Thinking Collectively To Gain Affordable Housing
"Recently labor and housing groups have come up with some innovative strategies to strengthen the links between them. Community Labor United (CLU), formed in 2005, is one exciting new development. The concept originated with the national AFL-CIO Field Mobilization Department and the Greater Boston Labor Council. Modeled after successful efforts in California and Denver, CLU intends to give labor and community organizations the capacity to do joint campaigns that benefit shared constituencies. CLU reflects renewed efforts among community-based groups and unions in Boston and other cities to work together."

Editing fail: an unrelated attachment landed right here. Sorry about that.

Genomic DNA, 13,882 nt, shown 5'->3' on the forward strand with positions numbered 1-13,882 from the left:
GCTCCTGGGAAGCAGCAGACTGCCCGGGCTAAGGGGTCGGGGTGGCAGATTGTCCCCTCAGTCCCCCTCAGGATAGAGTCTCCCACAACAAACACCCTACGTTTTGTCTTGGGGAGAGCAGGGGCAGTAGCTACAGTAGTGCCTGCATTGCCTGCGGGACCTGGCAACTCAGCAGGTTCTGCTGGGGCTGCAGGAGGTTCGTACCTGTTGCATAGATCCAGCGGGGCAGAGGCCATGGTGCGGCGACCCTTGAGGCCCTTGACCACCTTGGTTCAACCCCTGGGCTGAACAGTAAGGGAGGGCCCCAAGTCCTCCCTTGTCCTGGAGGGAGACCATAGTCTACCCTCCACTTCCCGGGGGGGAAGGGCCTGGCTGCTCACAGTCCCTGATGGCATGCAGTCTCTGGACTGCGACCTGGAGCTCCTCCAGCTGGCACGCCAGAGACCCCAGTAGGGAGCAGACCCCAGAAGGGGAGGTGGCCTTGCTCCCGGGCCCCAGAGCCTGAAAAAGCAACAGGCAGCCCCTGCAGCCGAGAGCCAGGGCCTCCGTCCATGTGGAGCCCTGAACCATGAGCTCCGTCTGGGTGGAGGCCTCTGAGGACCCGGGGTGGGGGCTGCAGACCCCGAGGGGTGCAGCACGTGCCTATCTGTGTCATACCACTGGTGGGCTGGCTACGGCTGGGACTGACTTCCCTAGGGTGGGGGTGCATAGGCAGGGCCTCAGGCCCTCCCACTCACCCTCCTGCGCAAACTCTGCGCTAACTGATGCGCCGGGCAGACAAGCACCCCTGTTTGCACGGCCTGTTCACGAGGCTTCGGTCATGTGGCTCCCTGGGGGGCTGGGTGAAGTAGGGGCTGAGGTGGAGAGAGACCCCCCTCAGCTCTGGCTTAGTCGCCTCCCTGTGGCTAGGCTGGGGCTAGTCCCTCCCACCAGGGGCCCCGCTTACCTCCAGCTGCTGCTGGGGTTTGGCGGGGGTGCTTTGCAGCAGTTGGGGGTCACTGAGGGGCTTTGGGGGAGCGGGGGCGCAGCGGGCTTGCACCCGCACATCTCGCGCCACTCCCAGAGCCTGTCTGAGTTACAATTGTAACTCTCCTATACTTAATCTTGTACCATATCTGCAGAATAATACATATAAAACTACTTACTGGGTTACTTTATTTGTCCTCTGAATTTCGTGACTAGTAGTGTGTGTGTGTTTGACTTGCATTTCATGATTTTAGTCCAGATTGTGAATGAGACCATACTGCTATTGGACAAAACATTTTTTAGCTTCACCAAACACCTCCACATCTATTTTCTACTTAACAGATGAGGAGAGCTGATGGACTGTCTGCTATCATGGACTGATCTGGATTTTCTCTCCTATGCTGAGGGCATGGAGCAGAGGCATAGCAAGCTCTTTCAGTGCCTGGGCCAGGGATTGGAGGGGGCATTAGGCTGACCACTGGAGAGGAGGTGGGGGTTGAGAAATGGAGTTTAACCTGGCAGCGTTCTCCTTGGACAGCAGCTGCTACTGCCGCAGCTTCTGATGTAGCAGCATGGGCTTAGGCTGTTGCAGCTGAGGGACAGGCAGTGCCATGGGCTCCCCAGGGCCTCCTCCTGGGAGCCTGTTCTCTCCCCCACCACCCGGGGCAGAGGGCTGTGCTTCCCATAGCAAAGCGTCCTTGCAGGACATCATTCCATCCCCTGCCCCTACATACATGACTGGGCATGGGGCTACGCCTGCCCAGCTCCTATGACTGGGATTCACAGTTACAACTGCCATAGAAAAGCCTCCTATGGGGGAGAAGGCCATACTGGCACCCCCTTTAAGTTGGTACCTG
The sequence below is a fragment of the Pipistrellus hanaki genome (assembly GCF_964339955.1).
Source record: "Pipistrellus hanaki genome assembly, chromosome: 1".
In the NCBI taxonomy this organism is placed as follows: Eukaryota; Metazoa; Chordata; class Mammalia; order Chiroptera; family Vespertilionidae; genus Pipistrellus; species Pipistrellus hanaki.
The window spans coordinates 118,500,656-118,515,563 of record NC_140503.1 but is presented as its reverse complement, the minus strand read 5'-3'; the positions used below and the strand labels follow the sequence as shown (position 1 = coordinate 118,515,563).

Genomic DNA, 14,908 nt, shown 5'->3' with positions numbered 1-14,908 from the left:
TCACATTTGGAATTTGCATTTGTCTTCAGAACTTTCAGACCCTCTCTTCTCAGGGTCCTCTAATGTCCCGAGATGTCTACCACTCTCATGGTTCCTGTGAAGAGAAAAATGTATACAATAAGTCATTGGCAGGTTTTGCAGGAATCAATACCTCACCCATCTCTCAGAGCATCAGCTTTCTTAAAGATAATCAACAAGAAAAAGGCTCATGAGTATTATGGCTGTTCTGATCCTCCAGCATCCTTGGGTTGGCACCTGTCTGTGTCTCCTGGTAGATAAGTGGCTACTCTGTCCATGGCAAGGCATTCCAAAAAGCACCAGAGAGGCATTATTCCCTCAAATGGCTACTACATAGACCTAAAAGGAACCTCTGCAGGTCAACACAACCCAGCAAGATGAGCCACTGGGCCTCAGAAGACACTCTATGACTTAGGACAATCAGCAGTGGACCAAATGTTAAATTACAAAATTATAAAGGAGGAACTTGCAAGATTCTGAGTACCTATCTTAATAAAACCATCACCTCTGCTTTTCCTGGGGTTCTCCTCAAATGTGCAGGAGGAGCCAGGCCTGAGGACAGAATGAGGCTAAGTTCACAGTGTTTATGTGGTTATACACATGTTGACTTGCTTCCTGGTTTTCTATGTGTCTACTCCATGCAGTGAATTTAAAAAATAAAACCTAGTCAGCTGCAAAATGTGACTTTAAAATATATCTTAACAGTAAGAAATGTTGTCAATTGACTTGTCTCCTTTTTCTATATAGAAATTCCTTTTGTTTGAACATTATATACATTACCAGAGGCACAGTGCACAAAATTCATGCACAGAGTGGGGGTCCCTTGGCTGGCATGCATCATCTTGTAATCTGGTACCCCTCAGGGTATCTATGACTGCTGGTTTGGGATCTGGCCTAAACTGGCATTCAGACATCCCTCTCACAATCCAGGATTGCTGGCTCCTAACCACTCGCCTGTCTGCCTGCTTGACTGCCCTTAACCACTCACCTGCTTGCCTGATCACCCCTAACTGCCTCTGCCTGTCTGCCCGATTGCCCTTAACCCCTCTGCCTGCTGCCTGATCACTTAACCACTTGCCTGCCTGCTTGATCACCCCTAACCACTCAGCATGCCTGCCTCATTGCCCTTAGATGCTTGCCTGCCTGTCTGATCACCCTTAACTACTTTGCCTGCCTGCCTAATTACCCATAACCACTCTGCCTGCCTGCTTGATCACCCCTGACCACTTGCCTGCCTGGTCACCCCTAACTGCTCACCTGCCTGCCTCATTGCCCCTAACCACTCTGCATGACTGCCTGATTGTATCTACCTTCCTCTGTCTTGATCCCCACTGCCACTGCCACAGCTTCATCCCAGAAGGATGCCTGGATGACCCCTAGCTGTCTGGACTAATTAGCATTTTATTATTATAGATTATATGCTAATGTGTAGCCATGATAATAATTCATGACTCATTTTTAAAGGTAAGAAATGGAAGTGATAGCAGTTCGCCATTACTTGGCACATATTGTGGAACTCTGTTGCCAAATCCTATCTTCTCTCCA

"Historically, affordable housing has been an issue with seemingly inherent fault lines when it comes to the interests of low-income residents and union workers. "There has been a longstanding clash between the building trades and other unions that depend on development for their livelihood, and the affordable housing movement," says Dick Monks, an organizer for Boston's Area Trades Council and a community activist. "Also, the real estate industry has been very effective at framing all housing issues in terms of ‘rent control,' which still has a very negative connotation to a lot of the rank and file." Some unions include small property owners and landlords among their members, who generally oppose any attempts to regulate rents."
Thanks to David Holtzman